DETROIT - Some dealers are shrugging their shoulders at General Motors' Hot Button marketing program.
The contest is building showroom traffic but not necessarily sales, they say.
Hot Button contestants can win one of 1,000 vehicles from a range of 54 models by pushing the OnStar button in vehicles in dealer showrooms.
"We saw some traffic the first few days, but we really could have used that money on the hoods of cars," said a sales manager at a Saturn store in Florida, who declined to give his name. "With the competition out there right now, incentives would have helped."
GM spokesperson Deborah Silverman says Hot Button is intended to increase dealer traffic and not spur immediate sales.
Hot Button started Jan. 5 and ends Feb. 29. The promotion is costing about $50 million, including $25 million for the free vehicles.
Contestants give their name, ZIP code and the last four digits of their driver's license. After listening to an OnStar commercial for about a minute, contestants are told immediately if they won a new vehicle.
"The only people participating in Hot Button are the people that come in to buy a car and go over and push the Hot Button," said a Saturn dealer in the Washington, D.C., area who declined to be named. "Either that or customers who are in for service go over and push the hot button."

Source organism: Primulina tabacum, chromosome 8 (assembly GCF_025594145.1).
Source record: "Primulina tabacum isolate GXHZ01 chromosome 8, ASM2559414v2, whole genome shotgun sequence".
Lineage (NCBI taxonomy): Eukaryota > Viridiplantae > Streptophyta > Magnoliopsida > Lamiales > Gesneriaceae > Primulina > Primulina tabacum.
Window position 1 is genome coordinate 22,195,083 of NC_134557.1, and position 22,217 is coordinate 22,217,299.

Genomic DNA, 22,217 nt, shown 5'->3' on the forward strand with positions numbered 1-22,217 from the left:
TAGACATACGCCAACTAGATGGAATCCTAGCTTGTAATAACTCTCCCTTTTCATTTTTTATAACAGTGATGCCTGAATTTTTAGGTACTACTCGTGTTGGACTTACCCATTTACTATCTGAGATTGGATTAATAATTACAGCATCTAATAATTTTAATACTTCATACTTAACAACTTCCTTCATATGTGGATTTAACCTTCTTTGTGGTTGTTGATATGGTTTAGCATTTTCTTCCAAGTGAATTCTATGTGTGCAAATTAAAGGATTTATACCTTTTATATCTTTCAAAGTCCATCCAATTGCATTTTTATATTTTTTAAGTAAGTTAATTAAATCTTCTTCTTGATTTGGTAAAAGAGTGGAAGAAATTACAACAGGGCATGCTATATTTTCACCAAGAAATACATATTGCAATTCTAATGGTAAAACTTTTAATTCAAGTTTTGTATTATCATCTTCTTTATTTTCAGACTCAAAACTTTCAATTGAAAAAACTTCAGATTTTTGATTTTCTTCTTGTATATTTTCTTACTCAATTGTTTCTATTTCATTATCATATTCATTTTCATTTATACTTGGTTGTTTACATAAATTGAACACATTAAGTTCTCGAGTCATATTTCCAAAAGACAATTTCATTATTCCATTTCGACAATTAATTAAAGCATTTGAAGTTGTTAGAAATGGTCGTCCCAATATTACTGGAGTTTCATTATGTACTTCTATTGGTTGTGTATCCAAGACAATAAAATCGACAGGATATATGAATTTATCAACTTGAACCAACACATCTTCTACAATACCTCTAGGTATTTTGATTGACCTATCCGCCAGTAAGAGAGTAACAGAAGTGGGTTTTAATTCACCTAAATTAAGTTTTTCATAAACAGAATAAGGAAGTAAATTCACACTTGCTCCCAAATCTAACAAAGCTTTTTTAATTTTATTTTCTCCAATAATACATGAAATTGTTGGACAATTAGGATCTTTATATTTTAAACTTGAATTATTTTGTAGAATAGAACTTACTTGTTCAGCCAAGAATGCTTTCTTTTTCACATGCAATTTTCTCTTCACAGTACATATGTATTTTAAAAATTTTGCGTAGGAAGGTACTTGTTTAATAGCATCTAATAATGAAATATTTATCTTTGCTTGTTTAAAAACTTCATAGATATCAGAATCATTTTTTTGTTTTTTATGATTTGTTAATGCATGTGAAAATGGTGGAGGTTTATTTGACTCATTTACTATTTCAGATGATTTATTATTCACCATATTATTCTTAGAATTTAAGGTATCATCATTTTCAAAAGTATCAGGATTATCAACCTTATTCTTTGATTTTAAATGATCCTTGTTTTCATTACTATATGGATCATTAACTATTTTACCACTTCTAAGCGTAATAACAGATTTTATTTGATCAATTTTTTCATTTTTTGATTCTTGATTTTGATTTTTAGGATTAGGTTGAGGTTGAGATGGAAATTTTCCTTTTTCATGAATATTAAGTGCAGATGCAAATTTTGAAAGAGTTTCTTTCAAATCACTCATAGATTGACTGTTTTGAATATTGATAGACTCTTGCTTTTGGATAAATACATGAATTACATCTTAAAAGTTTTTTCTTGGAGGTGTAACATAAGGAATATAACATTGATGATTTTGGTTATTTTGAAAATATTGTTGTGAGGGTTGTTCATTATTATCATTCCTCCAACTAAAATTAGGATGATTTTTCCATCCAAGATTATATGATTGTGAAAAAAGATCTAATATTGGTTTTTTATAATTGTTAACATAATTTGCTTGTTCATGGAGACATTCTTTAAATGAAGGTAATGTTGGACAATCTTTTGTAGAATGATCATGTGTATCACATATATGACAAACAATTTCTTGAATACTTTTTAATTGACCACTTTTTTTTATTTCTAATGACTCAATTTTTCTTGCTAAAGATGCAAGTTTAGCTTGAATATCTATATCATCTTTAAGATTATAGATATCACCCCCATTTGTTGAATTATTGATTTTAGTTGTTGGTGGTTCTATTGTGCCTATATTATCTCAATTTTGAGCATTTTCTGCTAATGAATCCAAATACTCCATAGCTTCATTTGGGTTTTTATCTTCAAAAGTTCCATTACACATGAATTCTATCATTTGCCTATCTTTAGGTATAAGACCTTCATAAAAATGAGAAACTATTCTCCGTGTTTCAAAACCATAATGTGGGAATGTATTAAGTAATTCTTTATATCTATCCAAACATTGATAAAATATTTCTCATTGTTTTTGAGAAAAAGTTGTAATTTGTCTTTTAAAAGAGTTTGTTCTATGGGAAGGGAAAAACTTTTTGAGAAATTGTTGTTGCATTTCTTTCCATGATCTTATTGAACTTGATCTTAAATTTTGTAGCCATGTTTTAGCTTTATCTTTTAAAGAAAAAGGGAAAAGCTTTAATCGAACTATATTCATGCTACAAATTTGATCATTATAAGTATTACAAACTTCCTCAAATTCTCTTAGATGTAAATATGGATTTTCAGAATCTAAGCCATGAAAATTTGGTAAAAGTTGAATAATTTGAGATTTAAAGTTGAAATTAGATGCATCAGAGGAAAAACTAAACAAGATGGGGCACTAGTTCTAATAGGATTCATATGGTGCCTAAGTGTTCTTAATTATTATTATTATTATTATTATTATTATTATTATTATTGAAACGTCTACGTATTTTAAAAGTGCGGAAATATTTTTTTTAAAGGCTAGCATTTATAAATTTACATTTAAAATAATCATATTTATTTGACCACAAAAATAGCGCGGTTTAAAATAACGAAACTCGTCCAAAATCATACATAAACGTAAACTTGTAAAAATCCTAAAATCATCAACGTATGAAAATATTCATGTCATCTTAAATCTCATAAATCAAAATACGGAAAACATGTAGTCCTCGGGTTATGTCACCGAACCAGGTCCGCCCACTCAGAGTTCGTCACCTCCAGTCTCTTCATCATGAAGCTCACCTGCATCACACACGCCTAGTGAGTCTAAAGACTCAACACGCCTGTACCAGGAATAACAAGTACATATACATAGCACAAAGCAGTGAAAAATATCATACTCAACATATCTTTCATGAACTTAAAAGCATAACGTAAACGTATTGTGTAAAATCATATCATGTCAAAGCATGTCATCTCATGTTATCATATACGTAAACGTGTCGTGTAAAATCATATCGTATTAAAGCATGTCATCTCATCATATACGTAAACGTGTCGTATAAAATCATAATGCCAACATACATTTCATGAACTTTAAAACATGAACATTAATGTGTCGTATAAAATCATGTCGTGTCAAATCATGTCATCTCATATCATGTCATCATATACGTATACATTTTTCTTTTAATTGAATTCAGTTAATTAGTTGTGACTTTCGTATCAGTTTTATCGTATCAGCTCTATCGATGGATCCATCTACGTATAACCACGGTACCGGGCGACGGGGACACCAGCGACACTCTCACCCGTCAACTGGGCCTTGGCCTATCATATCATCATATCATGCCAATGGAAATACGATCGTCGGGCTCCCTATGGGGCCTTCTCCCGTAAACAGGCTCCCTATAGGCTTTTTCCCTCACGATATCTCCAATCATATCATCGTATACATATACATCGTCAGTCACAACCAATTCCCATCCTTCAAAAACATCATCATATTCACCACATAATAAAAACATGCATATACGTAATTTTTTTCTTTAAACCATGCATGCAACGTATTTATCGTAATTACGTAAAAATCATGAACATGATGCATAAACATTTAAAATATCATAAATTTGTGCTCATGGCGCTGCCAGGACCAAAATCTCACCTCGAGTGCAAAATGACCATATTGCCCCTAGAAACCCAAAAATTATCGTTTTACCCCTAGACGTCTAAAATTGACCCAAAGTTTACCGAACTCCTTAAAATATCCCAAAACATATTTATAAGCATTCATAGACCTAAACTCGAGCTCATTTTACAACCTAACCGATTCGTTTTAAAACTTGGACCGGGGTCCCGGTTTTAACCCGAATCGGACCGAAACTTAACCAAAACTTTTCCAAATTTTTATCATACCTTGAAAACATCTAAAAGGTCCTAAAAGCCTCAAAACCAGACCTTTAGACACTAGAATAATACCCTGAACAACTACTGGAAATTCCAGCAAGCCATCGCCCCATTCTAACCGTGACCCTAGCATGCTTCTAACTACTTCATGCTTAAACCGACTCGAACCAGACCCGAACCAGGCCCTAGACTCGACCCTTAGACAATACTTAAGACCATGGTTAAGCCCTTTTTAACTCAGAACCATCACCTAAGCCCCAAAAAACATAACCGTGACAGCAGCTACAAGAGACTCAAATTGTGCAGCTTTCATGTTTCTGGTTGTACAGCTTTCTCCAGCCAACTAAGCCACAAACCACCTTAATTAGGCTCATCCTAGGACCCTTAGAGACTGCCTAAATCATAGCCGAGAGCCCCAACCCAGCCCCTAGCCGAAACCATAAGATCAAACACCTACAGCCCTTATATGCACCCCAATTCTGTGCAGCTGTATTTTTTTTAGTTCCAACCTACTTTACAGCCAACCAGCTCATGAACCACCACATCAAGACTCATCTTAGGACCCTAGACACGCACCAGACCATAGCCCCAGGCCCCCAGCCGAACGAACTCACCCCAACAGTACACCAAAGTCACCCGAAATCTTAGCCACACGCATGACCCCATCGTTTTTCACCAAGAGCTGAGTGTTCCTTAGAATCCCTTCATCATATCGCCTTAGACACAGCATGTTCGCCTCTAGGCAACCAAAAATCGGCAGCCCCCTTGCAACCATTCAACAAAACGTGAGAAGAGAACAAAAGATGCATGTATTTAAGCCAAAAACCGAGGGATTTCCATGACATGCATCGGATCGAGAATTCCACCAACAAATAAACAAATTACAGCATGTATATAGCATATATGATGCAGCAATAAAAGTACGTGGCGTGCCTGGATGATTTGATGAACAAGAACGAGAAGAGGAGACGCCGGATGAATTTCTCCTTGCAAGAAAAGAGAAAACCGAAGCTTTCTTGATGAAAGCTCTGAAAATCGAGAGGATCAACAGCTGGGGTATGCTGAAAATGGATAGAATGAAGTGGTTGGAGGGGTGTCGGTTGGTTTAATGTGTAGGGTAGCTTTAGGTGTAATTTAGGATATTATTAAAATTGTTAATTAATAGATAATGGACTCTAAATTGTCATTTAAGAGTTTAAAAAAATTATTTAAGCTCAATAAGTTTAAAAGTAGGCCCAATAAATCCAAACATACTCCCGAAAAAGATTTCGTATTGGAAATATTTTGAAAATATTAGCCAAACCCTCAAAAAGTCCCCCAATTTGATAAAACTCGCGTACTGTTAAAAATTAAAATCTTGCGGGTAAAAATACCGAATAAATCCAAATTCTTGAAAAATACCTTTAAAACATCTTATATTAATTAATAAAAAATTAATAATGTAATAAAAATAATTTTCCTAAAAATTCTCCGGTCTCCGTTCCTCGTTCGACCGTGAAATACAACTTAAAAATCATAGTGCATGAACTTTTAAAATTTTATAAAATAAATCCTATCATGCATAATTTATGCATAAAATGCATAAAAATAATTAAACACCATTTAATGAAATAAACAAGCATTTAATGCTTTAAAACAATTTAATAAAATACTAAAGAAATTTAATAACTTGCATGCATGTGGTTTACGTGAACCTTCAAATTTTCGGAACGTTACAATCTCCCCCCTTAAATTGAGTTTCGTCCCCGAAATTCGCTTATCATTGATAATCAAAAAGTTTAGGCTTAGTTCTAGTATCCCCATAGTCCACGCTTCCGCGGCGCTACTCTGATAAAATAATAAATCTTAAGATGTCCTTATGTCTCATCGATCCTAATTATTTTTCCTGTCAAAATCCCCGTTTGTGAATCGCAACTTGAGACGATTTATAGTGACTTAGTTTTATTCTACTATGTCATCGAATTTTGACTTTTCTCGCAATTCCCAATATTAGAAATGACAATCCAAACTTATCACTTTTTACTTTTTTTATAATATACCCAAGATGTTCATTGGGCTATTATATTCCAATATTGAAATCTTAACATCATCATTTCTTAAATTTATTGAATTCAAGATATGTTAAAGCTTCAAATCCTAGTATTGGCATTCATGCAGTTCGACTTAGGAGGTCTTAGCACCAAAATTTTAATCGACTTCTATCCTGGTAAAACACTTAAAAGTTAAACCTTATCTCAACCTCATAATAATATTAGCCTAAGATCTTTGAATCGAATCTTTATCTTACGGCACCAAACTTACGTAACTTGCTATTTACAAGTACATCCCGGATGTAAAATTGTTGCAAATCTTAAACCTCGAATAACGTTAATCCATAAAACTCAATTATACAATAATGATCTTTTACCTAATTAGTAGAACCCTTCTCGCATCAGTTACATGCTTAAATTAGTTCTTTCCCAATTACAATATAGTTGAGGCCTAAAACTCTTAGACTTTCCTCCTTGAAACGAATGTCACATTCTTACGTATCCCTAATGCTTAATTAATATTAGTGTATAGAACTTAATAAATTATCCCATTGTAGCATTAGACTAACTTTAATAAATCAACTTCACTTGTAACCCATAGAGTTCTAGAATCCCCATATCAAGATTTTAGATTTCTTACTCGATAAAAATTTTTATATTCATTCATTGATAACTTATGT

But a Chevrolet-Buick salesman in a Texas dealership likes the program. "It's done a great job of getting people in the seats of our new product," he said, declining to be identified.
But he acknowledges that it is hard to say whether it is building sales.
"We can never actually see a correlation (between promotions and sales), but we've seen a lot of people come through the doors," he said.
GM sees the program as a good way to get traffic in dealerships during a low-traffic time of the year. The company's market share fell 0.4 percent in 2003 because of a slow start in the first quarter. GM wants to avoid a repeat for 2004.